The most common mistakes that people make heading into the new season of fantasy football are mistakes of assumption.
One assumption concerns individual player trends. So many people assume that whatever happened last year, is exactly what will happen in the next. If someone has a down year, it is assumed that they will continue to decline into a miserable state of worthlessness. Likewise, if someone has a breakout 2007 it is assumed that 2008 will bring nothing but sunshine, roses, gumdrops and happiness for the player. Take a look at the preseason rankings from just one season ago. They are vastly different from what really happened. The same will be true of this year. Unexpected things happen. Don't laugh if someone drafts Steven Jackson over LaDainian Tomlinson, it could very well turn out to be the right move.
A good fantasy football player will look into the causes behind declines and spikes and realize that player performance can display the same unstable volatility as team performance. A player that exceeds expectations subsequently has his expectations raised, and is less likely to meet them the following year. A player who performs poorly, sees his expectations fall, and frequently surpasses those expectations as he returns to form the following season.
Another assumption that bites many fantasy geeks is to believe that teams never change. Frequently, identities are assigned to teams (for example: Baltimore and Chicago are defensive juggernauts with bad offenses, Indy is a passing team with poor defense, Denver always has a great running back, etc.). Unfortunately, those identities remain long after reality has changed. Baltimore and Chicago had poor defenses last year, Indy had one of the best defenses in the league, and Denver hasn't had any individual put together a good season running the ball since 2005.
Don't buy into the party line. Look at what each team has accomplished the previous season without bias. Use that as a starting point for what you can expect heading into the next season. That initial evaluation should change based on coaching, personnel, and schedule changes, but it's a start.
A third assumption that dovetails with the previous assumption is one that relates to the coaching staff. Don't assume that because a team has always done things a certain way, that a new coaching staff and front office makes no difference. When Kansas City hired small-ball, defensive-oriented Herm Edwards to replace the offensive-minded gunslinger coach Dick Vermeil, many savvy fantasy players saw the writing on the wall and hopped off the Trent Green and Larry Johnson bandwagons. A few years later, there is little left that would be mistaken for an impressive offense in KC.
Coaching changes always matter! This really can't be emphasized enough. It may not happen in one season, but eventually a coach will have the team running the way he wants it, regardless of what the team was good at prior to his arrival.
Another assumption that can really hurt you is to believe that you are unbiased. If you want to be successful in fantasy football you have to know how to separate the inner fan from your logic. If you are a fan of the Giants, Eagles, or Redskins, I know that you really, really want the Cowboys to fail. You want Romo to be a fluke, TO to OD on pills, and the team to crash and burn with a 3-13 record. That doesn't mean any of that is likely to happen. If you can't kill the inner homer, and separate your evaluation skills from what you want to see happen, you will perennially wind up with a team of players from your favorite team, nice guys that you like, and people you hope will be good. If that's the way you want to play fantasy football, so be it. Just don't hold on to any expectations that you will also be successful.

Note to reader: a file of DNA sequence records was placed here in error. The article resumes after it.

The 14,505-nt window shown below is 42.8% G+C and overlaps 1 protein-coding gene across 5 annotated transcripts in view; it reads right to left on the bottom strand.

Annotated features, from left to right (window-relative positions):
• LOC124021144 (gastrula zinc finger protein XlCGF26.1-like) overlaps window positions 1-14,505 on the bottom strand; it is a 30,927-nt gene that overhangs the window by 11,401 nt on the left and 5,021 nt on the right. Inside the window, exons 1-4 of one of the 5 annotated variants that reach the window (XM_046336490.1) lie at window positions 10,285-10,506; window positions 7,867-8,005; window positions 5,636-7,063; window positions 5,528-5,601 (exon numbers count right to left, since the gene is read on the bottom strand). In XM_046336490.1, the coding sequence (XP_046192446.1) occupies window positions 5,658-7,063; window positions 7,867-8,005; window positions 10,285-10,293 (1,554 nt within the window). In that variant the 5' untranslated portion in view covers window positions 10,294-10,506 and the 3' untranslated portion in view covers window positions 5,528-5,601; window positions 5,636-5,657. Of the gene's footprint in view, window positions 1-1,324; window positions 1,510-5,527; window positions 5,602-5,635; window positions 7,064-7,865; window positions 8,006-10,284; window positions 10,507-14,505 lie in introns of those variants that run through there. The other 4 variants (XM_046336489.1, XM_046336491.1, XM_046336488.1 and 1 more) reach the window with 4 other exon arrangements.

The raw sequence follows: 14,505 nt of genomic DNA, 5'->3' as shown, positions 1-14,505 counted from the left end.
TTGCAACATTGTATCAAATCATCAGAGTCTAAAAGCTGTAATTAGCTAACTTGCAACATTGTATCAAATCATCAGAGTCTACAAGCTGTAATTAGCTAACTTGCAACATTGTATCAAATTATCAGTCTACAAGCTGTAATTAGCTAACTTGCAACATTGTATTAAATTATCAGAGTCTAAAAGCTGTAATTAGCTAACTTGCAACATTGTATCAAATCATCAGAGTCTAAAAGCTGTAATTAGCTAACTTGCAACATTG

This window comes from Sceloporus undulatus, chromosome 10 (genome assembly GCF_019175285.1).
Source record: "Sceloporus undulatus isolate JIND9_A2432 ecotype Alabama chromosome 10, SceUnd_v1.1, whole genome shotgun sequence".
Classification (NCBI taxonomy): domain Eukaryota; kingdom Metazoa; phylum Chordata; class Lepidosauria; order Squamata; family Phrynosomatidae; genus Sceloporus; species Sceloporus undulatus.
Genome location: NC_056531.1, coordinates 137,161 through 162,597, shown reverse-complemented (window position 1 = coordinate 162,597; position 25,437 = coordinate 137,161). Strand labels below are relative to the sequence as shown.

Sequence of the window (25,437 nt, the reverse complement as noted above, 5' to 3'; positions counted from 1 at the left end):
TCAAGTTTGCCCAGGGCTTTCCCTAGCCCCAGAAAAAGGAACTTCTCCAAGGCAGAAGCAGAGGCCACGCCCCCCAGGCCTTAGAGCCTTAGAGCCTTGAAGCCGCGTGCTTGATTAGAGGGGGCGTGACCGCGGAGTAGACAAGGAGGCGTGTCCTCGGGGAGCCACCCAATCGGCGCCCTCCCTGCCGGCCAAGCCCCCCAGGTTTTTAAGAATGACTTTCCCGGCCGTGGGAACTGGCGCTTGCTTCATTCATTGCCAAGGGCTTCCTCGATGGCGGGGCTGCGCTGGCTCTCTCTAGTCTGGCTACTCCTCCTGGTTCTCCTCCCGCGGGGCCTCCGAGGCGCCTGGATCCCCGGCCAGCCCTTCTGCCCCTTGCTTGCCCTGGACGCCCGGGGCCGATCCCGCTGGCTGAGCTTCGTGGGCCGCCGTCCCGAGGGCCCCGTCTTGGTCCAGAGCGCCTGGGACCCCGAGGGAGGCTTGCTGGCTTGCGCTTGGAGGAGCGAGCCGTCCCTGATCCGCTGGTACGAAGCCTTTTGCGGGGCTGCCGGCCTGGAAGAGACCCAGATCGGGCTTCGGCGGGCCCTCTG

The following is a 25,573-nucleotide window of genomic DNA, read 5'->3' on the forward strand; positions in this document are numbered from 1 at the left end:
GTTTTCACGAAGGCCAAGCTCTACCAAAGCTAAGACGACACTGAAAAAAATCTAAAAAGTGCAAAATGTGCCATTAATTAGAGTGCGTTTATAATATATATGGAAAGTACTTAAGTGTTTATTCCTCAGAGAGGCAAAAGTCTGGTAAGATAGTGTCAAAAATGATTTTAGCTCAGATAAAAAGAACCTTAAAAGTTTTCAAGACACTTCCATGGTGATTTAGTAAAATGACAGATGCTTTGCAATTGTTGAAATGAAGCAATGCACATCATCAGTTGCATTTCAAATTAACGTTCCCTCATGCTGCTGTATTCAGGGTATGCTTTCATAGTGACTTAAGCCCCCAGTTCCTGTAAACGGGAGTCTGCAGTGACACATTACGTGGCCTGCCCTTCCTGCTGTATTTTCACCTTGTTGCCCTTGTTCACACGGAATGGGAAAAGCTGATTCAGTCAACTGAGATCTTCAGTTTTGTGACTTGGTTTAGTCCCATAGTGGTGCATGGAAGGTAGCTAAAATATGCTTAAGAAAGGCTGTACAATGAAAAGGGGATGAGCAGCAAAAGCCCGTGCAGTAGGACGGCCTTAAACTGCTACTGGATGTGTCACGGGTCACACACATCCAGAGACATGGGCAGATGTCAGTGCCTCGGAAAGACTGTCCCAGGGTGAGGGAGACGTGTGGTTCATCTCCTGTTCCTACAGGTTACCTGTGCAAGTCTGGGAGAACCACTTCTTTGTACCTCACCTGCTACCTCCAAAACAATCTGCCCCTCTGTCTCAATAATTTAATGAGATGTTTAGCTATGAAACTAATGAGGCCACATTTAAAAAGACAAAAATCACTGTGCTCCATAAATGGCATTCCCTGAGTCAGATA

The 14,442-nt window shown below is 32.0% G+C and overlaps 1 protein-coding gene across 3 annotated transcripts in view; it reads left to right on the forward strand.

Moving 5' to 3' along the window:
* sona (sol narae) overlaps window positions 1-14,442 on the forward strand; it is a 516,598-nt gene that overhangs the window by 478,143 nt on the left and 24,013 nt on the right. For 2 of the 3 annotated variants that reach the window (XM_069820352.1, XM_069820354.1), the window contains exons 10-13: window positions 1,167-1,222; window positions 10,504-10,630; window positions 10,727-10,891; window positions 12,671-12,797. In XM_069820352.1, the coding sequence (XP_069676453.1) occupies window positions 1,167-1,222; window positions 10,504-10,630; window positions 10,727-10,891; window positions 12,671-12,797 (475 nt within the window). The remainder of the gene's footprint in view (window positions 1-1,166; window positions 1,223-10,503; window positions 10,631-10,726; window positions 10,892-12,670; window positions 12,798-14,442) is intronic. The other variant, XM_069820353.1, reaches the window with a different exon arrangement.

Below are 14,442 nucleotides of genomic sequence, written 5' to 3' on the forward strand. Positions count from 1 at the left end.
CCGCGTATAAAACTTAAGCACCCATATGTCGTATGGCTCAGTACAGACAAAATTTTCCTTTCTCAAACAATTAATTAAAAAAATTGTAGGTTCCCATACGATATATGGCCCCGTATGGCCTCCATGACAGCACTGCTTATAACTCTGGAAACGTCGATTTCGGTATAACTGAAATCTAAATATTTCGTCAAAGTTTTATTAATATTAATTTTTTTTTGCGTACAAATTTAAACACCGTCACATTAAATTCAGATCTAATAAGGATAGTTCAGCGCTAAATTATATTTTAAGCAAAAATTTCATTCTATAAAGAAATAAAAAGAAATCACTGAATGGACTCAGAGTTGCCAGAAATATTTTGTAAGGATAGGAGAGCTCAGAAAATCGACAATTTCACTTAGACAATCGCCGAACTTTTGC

Another poor assumption is to believe that the more a player appears in highlights or commercials, the better he is. This sounds easy. I'm sure many of you are saying "Oh, come on! I know better than that." However, stamping out the influence of hype in your thought patterns is really quite difficult. You've been told so often that some players are good and that others are terrible, that you don't even realize that you no longer fight it. Let's play a game: Word association!
Reggie Bush. (public response: "He sucks!" Reality: could be quite productive with a healthy knee this year and no strong complement in the backfield taking away carries)
Darren McFadden. (public response: "The next Adrian Peterson!!!" to some and "He's an overhyped Rookie who's going to crash and burn!" to others. Reality: Maybe, maybe not. Rookies are next to impossible to predict)
Larry Johnson. (public response: "An easy top 5 pick!" Reality: He may have the talent, but with a lousy O-line, and an unimaginative offense he's far more Clark Kent than Superman. Be careful.)
One last assumption that has fantasy footballers in tears by the end of the season is to assume that every acquisition and draft pick made by a team is an improvement. Sometimes another team's trash...is trash. Pay attention to all of the moves made by a team in the offseason. Some get more play in the media than others. When you look at Cleveland's defense, you'll probably remember that they traded for DT Shaun Rodgers to shore up that defense. What you may have missed is that they shipped their best cornerback, Leigh Bodden, to Detroit as part of that deal. Don't just assume that their defense will be better without weighing the impact of all of their moves, not just the glamorous ones.
To help you (and myself) combat these assumptions, I will be going through the league, team by team, and compiling the significant changes in personnel and coaching on each roster and analyzing how those moves impact the team, and give an honest assessment of the fantasy outlook at each position.